On the issue of inspectors, there was no way that there could be an inspector in each and every workplace. He wanted to encourage workers to belong to trade unions or to belong to an organisation. He was addressing Mr Louw in this regard, saying that workers need not “be alone” and that it was imperative to belong to a trade union. Even high ranking workers such as CEOs, such as those present, they too must, and do, belong to trade unions. Ms Khumalo was right, the work of the inspectors needed to be monitored. However he referred to people being picked up in a bakkie – “the bakkie brigade”. These people were being taken somewhere and it was not known where. He raised his hands saying “what do we expect an inspector to do” in that case. Under South African law there was no definition for labour broker. Hence in South Africa the practice of brokering labour had become such that labour was a commodity, where people were products – this was the practice of selling people. In a constitutional state like South Africa, he emphasised, “even if you have no house, no food, nothing, you were protected by the same Constitution” like everyone else. He said whether you were Memthembisi Mdladlana or Nicky Oppenheimer you had the same rights.
He said that PSA had done a lot to save workers - for example on a farm he had visited in the Western Cape he witnessed how those jobs were saved. They operate by means of an employer representative and the farmer had the difficult task to address those workers. But ultimately it was a success and those workers and farmer were happy to have been helped. He said that on certain aspects “we must agree to disagree”. He was well versed with the work PSA was doing, especially the social plan. This was an agreement to which he had been party between labour, government and employers (Section 129). This agreement was made at NEDLAC. He said to Ms Rantsolase that the issue was that government did not have the financial resources to retain chartered accountants. The reason they left public service was remuneration. It also had to be borne in mind that DOL was an excellent training ground so they were in high in demand thereafter.
He directed his comments to Mr Louw, saying that it was not about cadre deployment. He was happy to speak to a cadre deployee of the DA such as Mr Louw. Likewise Ms Helen Zille had been deployed as the Premier of the Western Cape. It was interesting to observe that Mr Dan Plato, another DA deployee, was ranked third in his party and he was waiting for the outcome of proceedings to see who would be the leader of the DA in the Western Cape. Similarly, he himself was a cadre of the ANC deployed to Parliament. Therefore Mr Louw “should not undermine” such a process, nor must he be perceived as “fong kong”, that is, less capable. Because, he was a teacher by profession, and he had “produced many of you” especially if those present today had been in school during 1972. He used this to illustrate his point that this was not about cadre development, rather it was about a shortage of experts and professionals for the reasons already outlined. Cadre deployment was a normal process.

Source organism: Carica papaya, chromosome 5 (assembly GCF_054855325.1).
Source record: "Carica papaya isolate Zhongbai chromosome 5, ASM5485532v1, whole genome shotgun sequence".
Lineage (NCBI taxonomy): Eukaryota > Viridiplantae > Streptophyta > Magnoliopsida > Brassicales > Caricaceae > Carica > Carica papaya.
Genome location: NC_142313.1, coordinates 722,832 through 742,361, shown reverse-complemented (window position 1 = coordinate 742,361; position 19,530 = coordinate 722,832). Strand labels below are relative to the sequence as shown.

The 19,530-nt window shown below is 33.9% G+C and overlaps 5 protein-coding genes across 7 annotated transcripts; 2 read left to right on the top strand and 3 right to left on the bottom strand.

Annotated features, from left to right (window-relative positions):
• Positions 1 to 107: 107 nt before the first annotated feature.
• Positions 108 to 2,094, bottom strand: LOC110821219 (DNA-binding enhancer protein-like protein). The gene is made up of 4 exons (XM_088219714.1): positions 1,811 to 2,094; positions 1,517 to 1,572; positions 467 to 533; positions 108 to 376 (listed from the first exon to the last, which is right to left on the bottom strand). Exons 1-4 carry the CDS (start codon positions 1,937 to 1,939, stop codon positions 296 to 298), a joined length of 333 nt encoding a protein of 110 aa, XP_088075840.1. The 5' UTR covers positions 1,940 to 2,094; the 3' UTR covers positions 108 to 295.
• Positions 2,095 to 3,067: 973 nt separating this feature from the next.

In the case of inspectors, the DOL did have some, but not enough. The same issue was at play here – they left for better pay. It would be inappropriate to send a level 1 inspector to look into the books of the UIF for example because it did not fit his or her level of competency. There were vacant posts and Mr Louw was welcome to apply. And like other applicants he would be “grilled” to check whether he was properly qualified for the position. Employment equity did not refer to cadre development, indeed there was a whole range of criteria.
On the matter of sectoral determination he said there was a lengthy, thorough process it would undergo before reaching him for his signature. However, the Constitution compelled him to give reasons for making any change he might want to, but he was implying that the thorough process made it water-tight and so eliminated the need to make changes. He therefore expressed full confidence in the processes within trade unions that enabled it. Trade unions and shop stewards underwent training – made possible by the Ditsela Fund – and this must be commended and encouraged to strengthen and continue. He was committed to the unionisation of workers, moreover, it was not a promise, it was a commitment. He would not be provoked by the media on this matter and would stand firmly by what he had said – that under the South African law there was no definition of labour broker.
The Chairperson thanked the Minister for his input. She said that it was clear that there were certain issues that could be repeatedly discussed and explained and not see it appear in public media. But, she said ultimately no-one owns the media. She thanked the delegations for a good engagement, and said there would be a further engagement the following week, and that there might be more of the same questions. But that was the nature of the Committee in that it liked to check whether the same answers would be given to the same questions.
The meeting adjourned.